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Africa: Senator Coons talks about the importance of open markets between US and Africa

Africa: Senator Coons talks about the importance of open markets between US and Africa
Sen. Chris Coons
Published date:
Thursday, 26 July 2012

US Senator Chris Coons (D-Del.), chair of the Senate Foreign Relations Subcommittee on African Affairs, spoke on the Senate floor Thursday afternoon urging his colleagues to support the reauthorization of legislation that allows for duty-free access to the U.S. market for apparel that is produced in sub-Saharan African countries using fabric that was produced elsewhere. The African Growth and Opportunity Act's Third Party Fabric Provision was introduced for reauthorization on June 21, 2012, by Senate Finance Committee Chairman Max Baucus (D-Mont.) and Ranking Member Orrin Hatch (R- Utah). It was passed by the Finance Committee last week and awaits consideration by the full Senate. Senator Coons is an original cosponsor of the bill.

Chart from U.S. Senate Foreign Relations Committee hearing on trade with Africa.

I appreciate the opportunity to briefly contribute what I can to this debate. One of the great honors, as you know, Mr. President, of being a freshman is the opportunity to preside. I had the opportunity to preside when the Republican leader came to the floor and spoke to Burma sanctions. I just wanted to say to the Republican leader that, because of that speech, I familiarized myself with the issue of Burma sanctions that he spoke to earlier.

I do think it's important that we move to it. I do think it's important to move forward on it, but the Republican leader made a comment earlier that he doesn't much understand the other part of the bill, which is AGOA, the African Growth and Opportunity Act. I choose to stand briefly and speak to that, if I might, because I am the chair of the African Affairs Subcommittee of the Senate Foreign Relations Committee. Senator Isakson and I joined with Congresswoman Bass and Congresswoman Smith in twice receiving dozens of ambassadors from across the continent three months ago and nine months ago as they expressed their grave concern about the thousands of mostly women all across the continent who are losing their jobs as we delay.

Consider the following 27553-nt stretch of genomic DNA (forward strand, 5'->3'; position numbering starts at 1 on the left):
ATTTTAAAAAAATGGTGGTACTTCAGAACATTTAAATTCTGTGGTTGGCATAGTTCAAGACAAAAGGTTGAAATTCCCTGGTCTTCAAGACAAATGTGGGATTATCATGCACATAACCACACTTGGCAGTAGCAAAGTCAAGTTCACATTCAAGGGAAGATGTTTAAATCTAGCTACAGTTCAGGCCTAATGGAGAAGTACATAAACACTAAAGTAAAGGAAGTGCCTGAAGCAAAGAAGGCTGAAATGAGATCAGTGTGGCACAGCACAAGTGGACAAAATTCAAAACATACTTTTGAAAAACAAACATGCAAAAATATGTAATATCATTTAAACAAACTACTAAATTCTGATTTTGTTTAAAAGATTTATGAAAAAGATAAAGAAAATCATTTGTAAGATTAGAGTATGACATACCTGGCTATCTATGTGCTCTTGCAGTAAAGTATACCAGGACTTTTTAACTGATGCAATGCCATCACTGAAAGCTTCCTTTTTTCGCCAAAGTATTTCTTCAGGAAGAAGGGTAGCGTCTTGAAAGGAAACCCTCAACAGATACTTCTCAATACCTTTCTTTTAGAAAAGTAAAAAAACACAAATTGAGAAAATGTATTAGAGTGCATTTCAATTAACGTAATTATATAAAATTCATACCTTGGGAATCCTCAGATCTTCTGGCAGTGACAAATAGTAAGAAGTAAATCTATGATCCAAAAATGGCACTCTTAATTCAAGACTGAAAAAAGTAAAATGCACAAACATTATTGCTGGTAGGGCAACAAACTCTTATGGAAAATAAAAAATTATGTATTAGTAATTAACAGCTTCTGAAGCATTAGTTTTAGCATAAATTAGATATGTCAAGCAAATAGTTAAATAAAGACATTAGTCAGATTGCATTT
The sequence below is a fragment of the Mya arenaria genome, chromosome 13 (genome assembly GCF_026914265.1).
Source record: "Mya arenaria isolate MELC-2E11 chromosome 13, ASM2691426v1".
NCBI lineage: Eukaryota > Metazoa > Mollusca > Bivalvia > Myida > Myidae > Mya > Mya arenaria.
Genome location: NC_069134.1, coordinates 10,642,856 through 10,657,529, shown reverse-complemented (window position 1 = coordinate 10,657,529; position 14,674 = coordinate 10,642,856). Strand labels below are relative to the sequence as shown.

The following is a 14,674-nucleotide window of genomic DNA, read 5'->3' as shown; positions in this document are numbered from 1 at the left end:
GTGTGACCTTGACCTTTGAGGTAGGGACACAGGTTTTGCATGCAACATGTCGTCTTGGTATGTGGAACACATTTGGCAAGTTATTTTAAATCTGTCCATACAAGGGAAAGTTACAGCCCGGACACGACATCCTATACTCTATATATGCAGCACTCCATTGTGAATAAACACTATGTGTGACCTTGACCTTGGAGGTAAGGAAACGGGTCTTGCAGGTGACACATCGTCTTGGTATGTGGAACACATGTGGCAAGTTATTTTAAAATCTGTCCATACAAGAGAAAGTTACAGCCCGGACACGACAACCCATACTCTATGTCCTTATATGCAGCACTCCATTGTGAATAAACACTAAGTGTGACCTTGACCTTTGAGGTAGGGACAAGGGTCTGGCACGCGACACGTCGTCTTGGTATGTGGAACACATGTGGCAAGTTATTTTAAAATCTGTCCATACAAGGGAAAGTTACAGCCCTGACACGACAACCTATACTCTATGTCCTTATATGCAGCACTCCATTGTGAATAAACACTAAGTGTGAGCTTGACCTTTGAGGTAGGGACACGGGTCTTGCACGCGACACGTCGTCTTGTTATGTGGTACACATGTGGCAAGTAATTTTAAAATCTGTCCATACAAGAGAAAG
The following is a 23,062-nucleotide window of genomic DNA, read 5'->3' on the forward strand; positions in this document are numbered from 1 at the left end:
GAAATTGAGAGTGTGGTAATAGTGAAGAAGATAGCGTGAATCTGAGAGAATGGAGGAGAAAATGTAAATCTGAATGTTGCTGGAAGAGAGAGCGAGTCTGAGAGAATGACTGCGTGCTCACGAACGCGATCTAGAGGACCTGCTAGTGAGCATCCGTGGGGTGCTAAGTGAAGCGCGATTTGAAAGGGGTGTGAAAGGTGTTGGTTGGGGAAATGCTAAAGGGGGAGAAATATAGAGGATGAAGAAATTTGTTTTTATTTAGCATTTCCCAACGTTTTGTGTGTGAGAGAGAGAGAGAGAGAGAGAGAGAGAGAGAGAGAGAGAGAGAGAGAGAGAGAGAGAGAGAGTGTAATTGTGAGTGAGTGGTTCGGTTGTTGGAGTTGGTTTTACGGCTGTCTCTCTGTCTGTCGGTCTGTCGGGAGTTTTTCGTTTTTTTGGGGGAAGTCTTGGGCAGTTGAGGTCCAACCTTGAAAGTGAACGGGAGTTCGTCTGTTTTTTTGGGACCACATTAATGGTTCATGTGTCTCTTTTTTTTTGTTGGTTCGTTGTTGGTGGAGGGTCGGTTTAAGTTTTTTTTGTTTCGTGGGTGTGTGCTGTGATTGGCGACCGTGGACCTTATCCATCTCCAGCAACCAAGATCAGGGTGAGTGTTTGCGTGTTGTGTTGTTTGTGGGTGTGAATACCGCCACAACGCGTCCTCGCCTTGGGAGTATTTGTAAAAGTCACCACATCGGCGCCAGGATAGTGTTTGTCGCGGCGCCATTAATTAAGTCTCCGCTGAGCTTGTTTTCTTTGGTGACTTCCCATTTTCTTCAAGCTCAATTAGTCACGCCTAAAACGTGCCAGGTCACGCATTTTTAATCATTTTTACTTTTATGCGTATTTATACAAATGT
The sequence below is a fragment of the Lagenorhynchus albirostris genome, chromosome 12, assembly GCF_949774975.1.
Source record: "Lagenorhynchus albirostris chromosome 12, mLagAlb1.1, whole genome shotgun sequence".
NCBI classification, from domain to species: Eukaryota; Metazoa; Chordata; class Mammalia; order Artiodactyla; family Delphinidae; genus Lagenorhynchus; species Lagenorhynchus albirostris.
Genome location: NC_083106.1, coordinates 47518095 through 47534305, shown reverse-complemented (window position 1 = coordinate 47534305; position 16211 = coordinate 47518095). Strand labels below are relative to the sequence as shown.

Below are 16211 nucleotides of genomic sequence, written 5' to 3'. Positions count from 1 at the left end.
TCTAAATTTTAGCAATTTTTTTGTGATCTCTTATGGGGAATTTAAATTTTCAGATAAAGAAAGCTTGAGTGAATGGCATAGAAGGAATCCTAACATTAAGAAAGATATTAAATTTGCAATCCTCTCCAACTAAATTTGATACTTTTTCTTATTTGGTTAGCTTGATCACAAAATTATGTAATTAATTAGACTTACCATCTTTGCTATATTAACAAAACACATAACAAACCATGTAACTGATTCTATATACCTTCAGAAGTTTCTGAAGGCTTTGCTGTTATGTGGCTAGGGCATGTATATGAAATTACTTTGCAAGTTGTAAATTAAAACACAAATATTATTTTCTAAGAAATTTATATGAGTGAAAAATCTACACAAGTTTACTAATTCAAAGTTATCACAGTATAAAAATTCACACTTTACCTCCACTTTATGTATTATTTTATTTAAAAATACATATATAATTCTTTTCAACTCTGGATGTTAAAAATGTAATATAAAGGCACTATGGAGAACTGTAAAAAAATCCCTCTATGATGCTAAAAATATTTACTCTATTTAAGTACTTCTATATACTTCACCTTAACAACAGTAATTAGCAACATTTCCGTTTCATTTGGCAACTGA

The AGOA reauthorization expires in September, and I am grateful to Chairman Baucus for his vigorous pursuit of renewal in a timely fashion.

AGOA needs to be renewed promptly. Not in September. In part I believe, of why the Administration has insisted on holding together Burma sanctions and this AGOA reauthorization is because of the urgency of getting AGOA reauthorized. It dates back to the Clinton Administration.

It was first signed into law a dozen years ago. It has, I think, real importance for our view in Africa for how the United States is viewed in Africa, for our bilateral relation with more than a dozen countries. I would be happy to answer questions about it.

But we have three different issues here. The concerns that the senator from Oklahoma has raised about the pay-for and I respect his concerns about budget and budgetary discipline in dealing with our deficit. The concerns the Republican leader has raised about Burma and about sanctions and about our ongoing role as a global leader in pressing for the liberation of people and process in Burma and the concerns that I and many other senators have shared about timely reauthorization of the African Growth and Opportunity Act.

Unfortunately, the three of them intersect in a way that today is preventing us from moving forward. It is my hope that the Republican leader, the chairman of the Finance Committee, the senator from Oklahoma and I could sit down and craft some responsible compromise that allows this to move forward, because if my understanding is correct, it is the senator from Oklahoma's concerns that are preventing us from moving forward at this point and it is the Administration's concerns that are preventing breaking apart the Burma sanctions and AGOA sanctions and there is a third provision relating to CAFTA, if I'm not mistaken. If we could but work together in a way that finds a responsible path forward, it is still I think possible. There is bipartisan support in the House for the passage of this package.

In fact, I believe they were prepared to pass it by unanimous consent earlier this week and only hesitated to proceed because they heard there was a hold here in the Senate. I'd like to work together in a way that can demonstrate to the people of Burma, to the people of Africa, to the people around the world that this greatest deliberative body on earth can still work out issues of this scale in a timely fashion, and so I offer my willingness to work together to find a path forward either tonight or in the week ahead.

Thank you. I yield the floor.

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